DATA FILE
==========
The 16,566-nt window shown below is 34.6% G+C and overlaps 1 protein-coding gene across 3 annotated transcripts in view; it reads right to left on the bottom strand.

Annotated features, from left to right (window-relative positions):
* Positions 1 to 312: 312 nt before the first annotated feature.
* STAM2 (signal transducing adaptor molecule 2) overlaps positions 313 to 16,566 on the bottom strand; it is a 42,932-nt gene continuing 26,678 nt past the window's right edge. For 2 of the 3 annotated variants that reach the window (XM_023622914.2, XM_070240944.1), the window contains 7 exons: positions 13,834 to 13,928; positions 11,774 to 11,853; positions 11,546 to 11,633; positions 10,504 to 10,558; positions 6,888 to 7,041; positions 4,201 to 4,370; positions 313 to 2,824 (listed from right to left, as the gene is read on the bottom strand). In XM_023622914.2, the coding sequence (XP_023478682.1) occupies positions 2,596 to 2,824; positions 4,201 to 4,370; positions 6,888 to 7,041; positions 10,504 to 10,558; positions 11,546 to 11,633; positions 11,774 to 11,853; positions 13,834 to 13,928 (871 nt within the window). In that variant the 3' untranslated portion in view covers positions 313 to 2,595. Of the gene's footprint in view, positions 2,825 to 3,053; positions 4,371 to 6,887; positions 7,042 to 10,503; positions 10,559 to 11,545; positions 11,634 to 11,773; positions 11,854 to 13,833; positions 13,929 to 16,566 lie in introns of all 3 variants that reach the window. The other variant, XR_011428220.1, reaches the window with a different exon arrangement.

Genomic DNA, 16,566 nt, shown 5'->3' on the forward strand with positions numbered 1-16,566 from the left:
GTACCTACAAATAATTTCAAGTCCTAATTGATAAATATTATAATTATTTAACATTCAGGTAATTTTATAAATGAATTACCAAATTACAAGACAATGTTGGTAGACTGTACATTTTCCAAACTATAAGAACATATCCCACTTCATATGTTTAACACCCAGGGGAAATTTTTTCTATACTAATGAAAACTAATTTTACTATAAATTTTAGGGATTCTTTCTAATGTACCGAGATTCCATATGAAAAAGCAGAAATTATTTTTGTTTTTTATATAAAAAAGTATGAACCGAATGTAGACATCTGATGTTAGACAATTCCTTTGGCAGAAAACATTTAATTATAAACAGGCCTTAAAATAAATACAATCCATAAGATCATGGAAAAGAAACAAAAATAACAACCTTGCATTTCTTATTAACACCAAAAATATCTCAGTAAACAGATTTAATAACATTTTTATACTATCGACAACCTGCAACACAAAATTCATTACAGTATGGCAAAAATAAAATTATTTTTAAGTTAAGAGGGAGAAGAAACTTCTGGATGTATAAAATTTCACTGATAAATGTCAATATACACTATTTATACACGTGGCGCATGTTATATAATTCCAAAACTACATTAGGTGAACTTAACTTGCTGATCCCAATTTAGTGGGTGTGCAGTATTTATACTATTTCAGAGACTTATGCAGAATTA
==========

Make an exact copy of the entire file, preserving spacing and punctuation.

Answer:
The 16,566-nt window shown below is 34.6% G+C and overlaps 1 protein-coding gene across 3 annotated transcripts in view; it reads right to left on the bottom strand.

Annotated features, from left to right (window-relative positions):
* Positions 1 to 312: 312 nt before the first annotated feature.
* STAM2 (signal transducing adaptor molecule 2) overlaps positions 313 to 16,566 on the bottom strand; it is a 42,932-nt gene continuing 26,678 nt past the window's right edge. For 2 of the 3 annotated variants that reach the window (XM_023622914.2, XM_070240944.1), the window contains 7 exons: positions 13,834 to 13,928; positions 11,774 to 11,853; positions 11,546 to 11,633; positions 10,504 to 10,558; positions 6,888 to 7,041; positions 4,201 to 4,370; positions 313 to 2,824 (listed from right to left, as the gene is read on the bottom strand). In XM_023622914.2, the coding sequence (XP_023478682.1) occupies positions 2,596 to 2,824; positions 4,201 to 4,370; positions 6,888 to 7,041; positions 10,504 to 10,558; positions 11,546 to 11,633; positions 11,774 to 11,853; positions 13,834 to 13,928 (871 nt within the window). In that variant the 3' untranslated portion in view covers positions 313 to 2,595. Of the gene's footprint in view, positions 2,825 to 3,053; positions 4,371 to 6,887; positions 7,042 to 10,503; positions 10,559 to 11,545; positions 11,634 to 11,773; positions 11,854 to 13,833; positions 13,929 to 16,566 lie in introns of all 3 variants that reach the window. The other variant, XR_011428220.1, reaches the window with a different exon arrangement.

Genomic DNA, 16,566 nt, shown 5'->3' on the forward strand with positions numbered 1-16,566 from the left:
GTACCTACAAATAATTTCAAGTCCTAATTGATAAATATTATAATTATTTAACATTCAGGTAATTTTATAAATGAATTACCAAATTACAAGACAATGTTGGTAGACTGTACATTTTCCAAACTATAAGAACATATCCCACTTCATATGTTTAACACCCAGGGGAAATTTTTTCTATACTAATGAAAACTAATTTTACTATAAATTTTAGGGATTCTTTCTAATGTACCGAGATTCCATATGAAAAAGCAGAAATTATTTTTGTTTTTTATATAAAAAAGTATGAACCGAATGTAGACATCTGATGTTAGACAATTCCTTTGGCAGAAAACATTTAATTATAAACAGGCCTTAAAATAAATACAATCCATAAGATCATGGAAAAGAAACAAAAATAACAACCTTGCATTTCTTATTAACACCAAAAATATCTCAGTAAACAGATTTAATAACATTTTTATACTATCGACAACCTGCAACACAAAATTCATTACAGTATGGCAAAAATAAAATTATTTTTAAGTTAAGAGGGAGAAGAAACTTCTGGATGTATAAAATTTCACTGATAAATGTCAATATACACTATTTATACACGTGGCGCATGTTATATAATTCCAAAACTACATTAGGTGAACTTAACTTGCTGATCCCAATTTAGTGGGTGTGCAGTATTTATACTATTTCAGAGACTTATGCAGAATTA